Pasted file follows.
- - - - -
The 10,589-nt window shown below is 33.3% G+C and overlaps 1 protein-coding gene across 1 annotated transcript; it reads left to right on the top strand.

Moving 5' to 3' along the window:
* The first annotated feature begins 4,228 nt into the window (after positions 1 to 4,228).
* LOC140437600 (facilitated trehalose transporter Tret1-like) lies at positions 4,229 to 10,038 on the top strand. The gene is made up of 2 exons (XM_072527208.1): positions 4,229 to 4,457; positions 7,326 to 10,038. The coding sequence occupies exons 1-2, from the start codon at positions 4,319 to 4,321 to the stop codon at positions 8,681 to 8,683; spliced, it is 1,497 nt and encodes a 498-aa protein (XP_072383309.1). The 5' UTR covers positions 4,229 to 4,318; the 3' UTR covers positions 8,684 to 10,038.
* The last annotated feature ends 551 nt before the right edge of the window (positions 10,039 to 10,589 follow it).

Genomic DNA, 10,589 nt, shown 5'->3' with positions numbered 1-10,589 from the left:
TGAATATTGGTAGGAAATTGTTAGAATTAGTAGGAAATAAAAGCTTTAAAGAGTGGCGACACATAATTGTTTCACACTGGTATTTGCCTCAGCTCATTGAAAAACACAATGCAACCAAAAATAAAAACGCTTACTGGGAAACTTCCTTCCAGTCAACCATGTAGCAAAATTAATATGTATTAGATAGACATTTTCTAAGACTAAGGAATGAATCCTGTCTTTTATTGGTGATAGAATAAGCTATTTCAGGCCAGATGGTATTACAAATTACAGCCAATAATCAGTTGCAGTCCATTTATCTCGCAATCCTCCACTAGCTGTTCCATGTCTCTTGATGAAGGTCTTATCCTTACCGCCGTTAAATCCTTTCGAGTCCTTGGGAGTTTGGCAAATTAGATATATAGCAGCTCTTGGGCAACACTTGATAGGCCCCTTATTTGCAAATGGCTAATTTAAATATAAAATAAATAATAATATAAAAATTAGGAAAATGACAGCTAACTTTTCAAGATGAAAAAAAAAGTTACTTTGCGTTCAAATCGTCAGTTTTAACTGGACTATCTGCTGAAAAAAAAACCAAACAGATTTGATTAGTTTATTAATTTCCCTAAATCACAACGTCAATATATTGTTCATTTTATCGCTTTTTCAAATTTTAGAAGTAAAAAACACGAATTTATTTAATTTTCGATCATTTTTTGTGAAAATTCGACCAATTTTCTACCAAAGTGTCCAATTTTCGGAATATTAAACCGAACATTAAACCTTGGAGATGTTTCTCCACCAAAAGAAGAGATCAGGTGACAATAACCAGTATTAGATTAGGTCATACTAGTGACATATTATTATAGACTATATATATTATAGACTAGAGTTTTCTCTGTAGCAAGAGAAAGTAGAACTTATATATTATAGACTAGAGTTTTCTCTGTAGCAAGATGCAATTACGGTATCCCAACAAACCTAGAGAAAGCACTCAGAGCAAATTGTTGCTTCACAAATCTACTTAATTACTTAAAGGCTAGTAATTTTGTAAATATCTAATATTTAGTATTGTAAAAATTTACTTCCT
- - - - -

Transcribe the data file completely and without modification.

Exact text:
The 10,589-nt window shown below is 33.3% G+C and overlaps 1 protein-coding gene across 1 annotated transcript; it reads left to right on the top strand.

Moving 5' to 3' along the window:
* The first annotated feature begins 4,228 nt into the window (after positions 1 to 4,228).
* LOC140437600 (facilitated trehalose transporter Tret1-like) lies at positions 4,229 to 10,038 on the top strand. The gene is made up of 2 exons (XM_072527208.1): positions 4,229 to 4,457; positions 7,326 to 10,038. The coding sequence occupies exons 1-2, from the start codon at positions 4,319 to 4,321 to the stop codon at positions 8,681 to 8,683; spliced, it is 1,497 nt and encodes a 498-aa protein (XP_072383309.1). The 5' UTR covers positions 4,229 to 4,318; the 3' UTR covers positions 8,684 to 10,038.
* The last annotated feature ends 551 nt before the right edge of the window (positions 10,039 to 10,589 follow it).

Genomic DNA, 10,589 nt, shown 5'->3' with positions numbered 1-10,589 from the left:
TGAATATTGGTAGGAAATTGTTAGAATTAGTAGGAAATAAAAGCTTTAAAGAGTGGCGACACATAATTGTTTCACACTGGTATTTGCCTCAGCTCATTGAAAAACACAATGCAACCAAAAATAAAAACGCTTACTGGGAAACTTCCTTCCAGTCAACCATGTAGCAAAATTAATATGTATTAGATAGACATTTTCTAAGACTAAGGAATGAATCCTGTCTTTTATTGGTGATAGAATAAGCTATTTCAGGCCAGATGGTATTACAAATTACAGCCAATAATCAGTTGCAGTCCATTTATCTCGCAATCCTCCACTAGCTGTTCCATGTCTCTTGATGAAGGTCTTATCCTTACCGCCGTTAAATCCTTTCGAGTCCTTGGGAGTTTGGCAAATTAGATATATAGCAGCTCTTGGGCAACACTTGATAGGCCCCTTATTTGCAAATGGCTAATTTAAATATAAAATAAATAATAATATAAAAATTAGGAAAATGACAGCTAACTTTTCAAGATGAAAAAAAAAGTTACTTTGCGTTCAAATCGTCAGTTTTAACTGGACTATCTGCTGAAAAAAAAACCAAACAGATTTGATTAGTTTATTAATTTCCCTAAATCACAACGTCAATATATTGTTCATTTTATCGCTTTTTCAAATTTTAGAAGTAAAAAACACGAATTTATTTAATTTTCGATCATTTTTTGTGAAAATTCGACCAATTTTCTACCAAAGTGTCCAATTTTCGGAATATTAAACCGAACATTAAACCTTGGAGATGTTTCTCCACCAAAAGAAGAGATCAGGTGACAATAACCAGTATTAGATTAGGTCATACTAGTGACATATTATTATAGACTATATATATTATAGACTAGAGTTTTCTCTGTAGCAAGAGAAAGTAGAACTTATATATTATAGACTAGAGTTTTCTCTGTAGCAAGATGCAATTACGGTATCCCAACAAACCTAGAGAAAGCACTCAGAGCAAATTGTTGCTTCACAAATCTACTTAATTACTTAAAGGCTAGTAATTTTGTAAATATCTAATATTTAGTATTGTAAAAATTTACTTCCT